The heterogeneity of drug sensitivity patterns in individual GSC cultures demonstrated that DSRT could uncover patient-specific vulnerabilities and potential treatment options for functional precision medicine. However, for DSRT to guide decision-making in patient treatment, we investigated the manual reproducibility of selected compounds in an independent laboratory performed by different personnel. To obtain a closer description of the biologically relevant concentration range, we performed a narrower 5-point concentration range and defined reproducibility by the ability to capture the inflection range with similar levels of EC50-calculation and maximal inhibition. The independent validation confirmed the reproducibility by quantifying EC50 in similar low molar concentrations and reaching levels of maximal inhibition in different drugs across different tumors (Additional file 6).
Taxonomy of GSCs based on drug sensitivity patterns
As the drug sensitivity and resistance patterns were linked to drug classes and molecular targets, we stratified the GSC cultures according to similar drug sensitivity patterns. For the stratification into patient-specific drug sensitivity for any given drug, we calculated the differential response in an individual culture from the average response in all GSC cultures. Thus, we quantified each drug response in each individual culture as either increased (+) or decreased (−), defining this as the selective DSS (sDSS) (Additional file 7). Correspondence analysis of the sDSS to all drugs clustered the cultures according to the overall sensitivity along the first component variance (19.1%), while the second component variance (12.8%) clustered the cultures based on the similarities in the sensitivity and resistance patterns (Additional file 7). Unsupervised hierarchical clustering revealed that the relationships among similar drug sensitivity patterns were based on the mechanistic target (Fig. 4, Additional files 8 and 9). The two most sensitive cultures were of the proneural subtype; however, in the moderate to least sensitive tumors, the proneural and mesenchymal subtypes were evenly interspersed (Fig. 4). The MGMT promoter methylation of the parent tumor status was not concordant with the clustering as the two most sensitive tumors and two of the four least sensitive tumors were MGMT promoter methylated.
To comprehend the overall heterogeneity in drug sensitivities in the entire culture cohort, we calculated the enrichment of drugs with the same modes of action in individual cultures according to the ratio of observed versus expected (O/E, if expected number of drugs was < 1, the value was set to 1) (Fig. 5a). By selecting drugs that had at least moderate efficacy (DSS ≥10) increased patient-specificity (sDSS ≥3) and O/E ≥ 3 in individual cultures, we found eight different drug categories of various molecular targets to be enriched in the treatment-naïve GSC cultures (Fig. 5b). The stratification into patient-specific responses identified the GSC cultures with the highest vulnerability to any given drug or class of drug. The dose-response curves of drugs that have been investigated in clinical trials of GBM demonstrated the existence of both resistant and sensitive GSC cultures in the treatment-naïve disease (Fig. 5c). Similarly, drugs from various categories currently recruiting patients for trials in GBM displayed the same pattern including both existing resistant and sensitive GSC cultures in a heterogeneous GBM population (Fig. 5c).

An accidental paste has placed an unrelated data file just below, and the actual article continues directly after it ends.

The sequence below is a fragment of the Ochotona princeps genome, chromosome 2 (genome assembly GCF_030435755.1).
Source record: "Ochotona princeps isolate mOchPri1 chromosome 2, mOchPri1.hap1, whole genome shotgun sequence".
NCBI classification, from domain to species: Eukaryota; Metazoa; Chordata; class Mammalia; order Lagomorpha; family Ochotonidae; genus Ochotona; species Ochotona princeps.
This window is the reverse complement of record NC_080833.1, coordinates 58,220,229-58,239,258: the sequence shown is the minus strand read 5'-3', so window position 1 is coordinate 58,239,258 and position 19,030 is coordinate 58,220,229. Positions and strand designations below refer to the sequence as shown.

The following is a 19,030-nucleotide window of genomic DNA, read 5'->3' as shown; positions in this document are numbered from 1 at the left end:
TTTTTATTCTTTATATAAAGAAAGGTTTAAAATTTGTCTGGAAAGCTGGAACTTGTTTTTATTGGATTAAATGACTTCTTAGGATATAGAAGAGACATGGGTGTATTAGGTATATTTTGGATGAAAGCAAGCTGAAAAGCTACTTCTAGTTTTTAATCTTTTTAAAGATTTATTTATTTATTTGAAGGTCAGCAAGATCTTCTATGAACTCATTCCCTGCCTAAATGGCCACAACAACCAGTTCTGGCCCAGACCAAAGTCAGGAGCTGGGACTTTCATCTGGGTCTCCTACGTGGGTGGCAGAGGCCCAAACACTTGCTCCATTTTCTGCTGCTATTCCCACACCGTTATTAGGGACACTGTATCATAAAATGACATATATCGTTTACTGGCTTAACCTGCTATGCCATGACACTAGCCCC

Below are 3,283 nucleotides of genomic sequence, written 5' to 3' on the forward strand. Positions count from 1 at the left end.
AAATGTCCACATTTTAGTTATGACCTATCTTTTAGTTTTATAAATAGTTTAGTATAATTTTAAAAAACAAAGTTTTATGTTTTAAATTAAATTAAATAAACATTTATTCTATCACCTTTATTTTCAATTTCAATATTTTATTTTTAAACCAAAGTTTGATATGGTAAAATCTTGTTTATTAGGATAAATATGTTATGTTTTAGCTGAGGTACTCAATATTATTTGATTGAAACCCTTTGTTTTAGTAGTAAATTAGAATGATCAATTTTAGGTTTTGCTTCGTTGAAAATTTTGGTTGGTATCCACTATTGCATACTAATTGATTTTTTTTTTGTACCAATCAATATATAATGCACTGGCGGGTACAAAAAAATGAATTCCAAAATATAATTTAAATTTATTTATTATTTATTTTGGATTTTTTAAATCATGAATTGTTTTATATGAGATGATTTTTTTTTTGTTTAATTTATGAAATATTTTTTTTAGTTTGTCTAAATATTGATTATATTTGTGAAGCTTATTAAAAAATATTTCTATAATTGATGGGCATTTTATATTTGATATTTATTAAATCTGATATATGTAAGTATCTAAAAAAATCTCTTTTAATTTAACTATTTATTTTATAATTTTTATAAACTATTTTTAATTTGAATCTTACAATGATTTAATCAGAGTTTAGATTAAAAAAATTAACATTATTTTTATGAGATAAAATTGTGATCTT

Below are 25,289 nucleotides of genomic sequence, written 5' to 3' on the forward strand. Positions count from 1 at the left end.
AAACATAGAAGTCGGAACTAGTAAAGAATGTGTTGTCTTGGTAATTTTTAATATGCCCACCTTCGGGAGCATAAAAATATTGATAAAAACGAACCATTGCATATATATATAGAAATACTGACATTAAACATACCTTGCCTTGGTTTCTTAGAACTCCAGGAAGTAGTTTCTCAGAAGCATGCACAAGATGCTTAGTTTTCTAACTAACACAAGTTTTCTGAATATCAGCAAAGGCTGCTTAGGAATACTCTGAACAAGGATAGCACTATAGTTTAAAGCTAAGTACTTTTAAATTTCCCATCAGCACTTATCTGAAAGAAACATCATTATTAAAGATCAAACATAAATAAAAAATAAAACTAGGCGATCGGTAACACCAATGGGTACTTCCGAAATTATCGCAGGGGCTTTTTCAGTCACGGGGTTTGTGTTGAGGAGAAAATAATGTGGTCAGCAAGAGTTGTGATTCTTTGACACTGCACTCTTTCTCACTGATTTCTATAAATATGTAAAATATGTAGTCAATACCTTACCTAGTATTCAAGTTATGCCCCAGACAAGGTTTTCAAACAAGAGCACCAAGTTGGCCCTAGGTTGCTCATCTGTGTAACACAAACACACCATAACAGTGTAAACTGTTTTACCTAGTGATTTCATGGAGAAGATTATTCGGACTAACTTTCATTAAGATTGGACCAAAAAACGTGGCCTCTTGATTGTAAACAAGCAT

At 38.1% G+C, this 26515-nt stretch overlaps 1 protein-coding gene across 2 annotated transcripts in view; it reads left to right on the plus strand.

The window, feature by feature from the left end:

This study demonstrates that treatment-naïve GSC cultures display individual morphological and behavioral traits in vitro and in vivo, and intertumoral heterogeneity in individual drug sensitivity patterns, reflecting biological diversity.
The variation in the sensitivity to anticancer drugs further describes the complexity of tumor heterogeneity in GBM. As each tumor is intricately heterogeneous, generalized treatment regimens are unlikely to substantially improve the survival of most GBM patients. Consistently, both early and late phase clinical trials investigating targeted therapies have not presented a survival benefit at the population level over previous decades [2, 7, 8]. Cases of responders are, however, commonly reported, which is indicative of patient heterogeneity in drug sensitivity [10, 11]. Biomarkers or subgrouping of patients have, unfortunately, not successfully categorized patients for stratified treatments.
Selection of patients for targeted treatment can be performed by genomics-based matching of GBMs to drug therapies. However, in glioma patients with druggable oncogenic mutations, individualized treatment decisions are difficult to apply clinically [27, 28], and in large investigational cohorts, the fraction of patients benefitting from genomic-based treatment decisions remains low [29, 30]. Consistently, a recent study exclusively recruited relapsed GBM patients with EGFR amplification to investigate the efficacy of dacomitinib (2nd generation pan-HER inhibitor). The authors reported limited activity in the trial cohort but noted a few responders without identifying biomarkers suggestive of response . In vitro drug sensitivity testing offers a functional approach for precision medicine, by identifying patient-specific vulnerabilities to anticancer drugs. By utilizing DSRT for identification of patient-specific drug responses, the ex vivo HTS model system identifies GSC cultures that are especially vulnerable to a class of drug. The DSRT approach utilizing patient-specific drug sensitivities has been investigated in chemorefractory hematopoietic cancers, where linking ex vivo drug responses and molecular profiling achieved clinical remissions . In a study conducted before the era of GSCs, 40 primary GBM patients were treated based on the results of in vitro drug sensitivity testing . Despite the establishment of cultures that are less likely to represent the tumor of origin , the authors presented promising overall survival with a median of 20.5 months. Unfortunately, this study did not lead to further clinical trials; thus, whether drug sensitivity and resistance testing results in clinically useful treatment decisions in GBM is unclear.